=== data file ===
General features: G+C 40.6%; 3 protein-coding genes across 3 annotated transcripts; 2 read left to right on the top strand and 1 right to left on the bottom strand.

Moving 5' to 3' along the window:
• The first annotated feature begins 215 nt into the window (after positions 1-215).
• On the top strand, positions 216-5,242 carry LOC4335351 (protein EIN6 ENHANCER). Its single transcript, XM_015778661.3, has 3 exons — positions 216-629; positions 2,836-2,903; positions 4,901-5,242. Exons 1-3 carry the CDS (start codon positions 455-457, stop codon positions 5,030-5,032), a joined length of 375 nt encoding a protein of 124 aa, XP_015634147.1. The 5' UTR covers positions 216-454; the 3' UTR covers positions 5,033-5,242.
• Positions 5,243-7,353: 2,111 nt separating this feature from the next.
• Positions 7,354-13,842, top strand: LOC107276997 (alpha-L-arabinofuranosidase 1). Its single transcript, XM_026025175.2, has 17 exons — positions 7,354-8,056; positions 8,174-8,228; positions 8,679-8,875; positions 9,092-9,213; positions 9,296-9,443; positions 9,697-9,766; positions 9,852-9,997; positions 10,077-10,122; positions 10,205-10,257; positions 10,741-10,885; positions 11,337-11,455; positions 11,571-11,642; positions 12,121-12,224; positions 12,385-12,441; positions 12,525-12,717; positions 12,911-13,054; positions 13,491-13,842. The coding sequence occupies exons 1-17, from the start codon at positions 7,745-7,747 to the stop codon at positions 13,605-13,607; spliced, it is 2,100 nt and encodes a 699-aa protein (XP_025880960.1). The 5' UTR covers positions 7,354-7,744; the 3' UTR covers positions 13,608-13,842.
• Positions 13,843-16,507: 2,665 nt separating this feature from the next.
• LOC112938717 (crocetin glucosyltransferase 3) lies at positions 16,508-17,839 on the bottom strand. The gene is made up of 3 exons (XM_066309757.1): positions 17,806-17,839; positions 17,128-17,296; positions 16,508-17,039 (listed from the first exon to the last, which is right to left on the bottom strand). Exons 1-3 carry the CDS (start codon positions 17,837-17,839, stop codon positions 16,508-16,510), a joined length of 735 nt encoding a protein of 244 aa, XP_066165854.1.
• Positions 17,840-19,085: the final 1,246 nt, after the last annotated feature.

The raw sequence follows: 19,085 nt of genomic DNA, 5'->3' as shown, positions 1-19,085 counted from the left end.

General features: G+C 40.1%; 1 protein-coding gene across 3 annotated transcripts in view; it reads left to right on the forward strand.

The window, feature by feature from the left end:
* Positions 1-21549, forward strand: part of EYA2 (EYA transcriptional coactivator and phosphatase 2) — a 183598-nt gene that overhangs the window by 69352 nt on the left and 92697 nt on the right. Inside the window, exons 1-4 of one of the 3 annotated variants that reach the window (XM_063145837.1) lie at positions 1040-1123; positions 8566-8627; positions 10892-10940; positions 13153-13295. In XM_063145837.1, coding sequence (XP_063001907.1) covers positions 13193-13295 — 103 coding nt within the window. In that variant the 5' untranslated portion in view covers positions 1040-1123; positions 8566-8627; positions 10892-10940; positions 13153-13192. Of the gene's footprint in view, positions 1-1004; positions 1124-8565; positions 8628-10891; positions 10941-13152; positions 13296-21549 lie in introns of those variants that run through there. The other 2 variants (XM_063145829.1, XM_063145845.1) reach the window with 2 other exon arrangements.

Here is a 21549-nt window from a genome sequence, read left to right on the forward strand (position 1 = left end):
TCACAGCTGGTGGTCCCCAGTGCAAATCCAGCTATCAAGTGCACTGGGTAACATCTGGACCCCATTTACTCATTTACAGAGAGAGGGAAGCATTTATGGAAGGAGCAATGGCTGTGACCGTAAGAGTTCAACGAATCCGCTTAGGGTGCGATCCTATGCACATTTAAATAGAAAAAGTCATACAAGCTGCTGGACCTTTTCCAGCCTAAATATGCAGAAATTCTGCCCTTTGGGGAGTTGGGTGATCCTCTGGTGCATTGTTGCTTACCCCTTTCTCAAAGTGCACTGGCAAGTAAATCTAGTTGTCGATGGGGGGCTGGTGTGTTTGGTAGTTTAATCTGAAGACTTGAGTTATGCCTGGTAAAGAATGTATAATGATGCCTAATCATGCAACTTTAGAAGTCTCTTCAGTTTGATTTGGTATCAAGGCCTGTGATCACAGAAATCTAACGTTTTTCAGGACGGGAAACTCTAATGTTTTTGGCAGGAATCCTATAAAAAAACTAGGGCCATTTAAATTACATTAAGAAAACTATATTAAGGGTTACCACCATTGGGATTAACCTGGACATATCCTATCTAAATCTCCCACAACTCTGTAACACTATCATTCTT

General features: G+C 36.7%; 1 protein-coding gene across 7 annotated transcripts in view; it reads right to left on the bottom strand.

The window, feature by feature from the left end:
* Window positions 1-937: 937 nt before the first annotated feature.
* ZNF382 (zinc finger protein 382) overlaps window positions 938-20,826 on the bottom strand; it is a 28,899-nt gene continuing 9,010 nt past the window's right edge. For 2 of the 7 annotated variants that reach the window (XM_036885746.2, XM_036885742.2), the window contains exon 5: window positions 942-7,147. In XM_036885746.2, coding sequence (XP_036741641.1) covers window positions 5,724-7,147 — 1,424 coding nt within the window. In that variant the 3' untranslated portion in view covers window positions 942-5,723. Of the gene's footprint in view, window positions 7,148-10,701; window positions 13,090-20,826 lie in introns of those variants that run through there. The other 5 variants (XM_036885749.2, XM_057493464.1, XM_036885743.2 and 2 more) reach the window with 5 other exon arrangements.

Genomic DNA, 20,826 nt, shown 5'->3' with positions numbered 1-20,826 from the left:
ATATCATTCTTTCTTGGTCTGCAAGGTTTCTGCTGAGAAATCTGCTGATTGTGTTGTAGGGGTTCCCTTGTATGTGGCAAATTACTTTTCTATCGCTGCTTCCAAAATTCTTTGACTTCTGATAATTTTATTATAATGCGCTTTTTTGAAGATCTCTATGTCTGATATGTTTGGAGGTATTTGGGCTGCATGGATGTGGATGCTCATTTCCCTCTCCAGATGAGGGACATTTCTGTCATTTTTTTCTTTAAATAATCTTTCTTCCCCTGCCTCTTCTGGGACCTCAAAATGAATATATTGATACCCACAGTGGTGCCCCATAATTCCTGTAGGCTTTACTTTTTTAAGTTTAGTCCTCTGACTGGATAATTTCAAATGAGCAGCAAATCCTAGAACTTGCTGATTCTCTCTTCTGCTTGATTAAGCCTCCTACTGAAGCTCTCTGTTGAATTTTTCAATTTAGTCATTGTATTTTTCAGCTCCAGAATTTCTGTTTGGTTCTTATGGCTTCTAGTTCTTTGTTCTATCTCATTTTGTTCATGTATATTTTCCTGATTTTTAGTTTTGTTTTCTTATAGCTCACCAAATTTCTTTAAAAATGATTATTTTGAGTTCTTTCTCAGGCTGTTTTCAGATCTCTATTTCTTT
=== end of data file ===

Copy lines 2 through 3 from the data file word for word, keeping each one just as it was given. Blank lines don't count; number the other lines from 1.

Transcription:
Moving 5' to 3' along the window:
• The first annotated feature begins 215 nt into the window (after positions 1-215).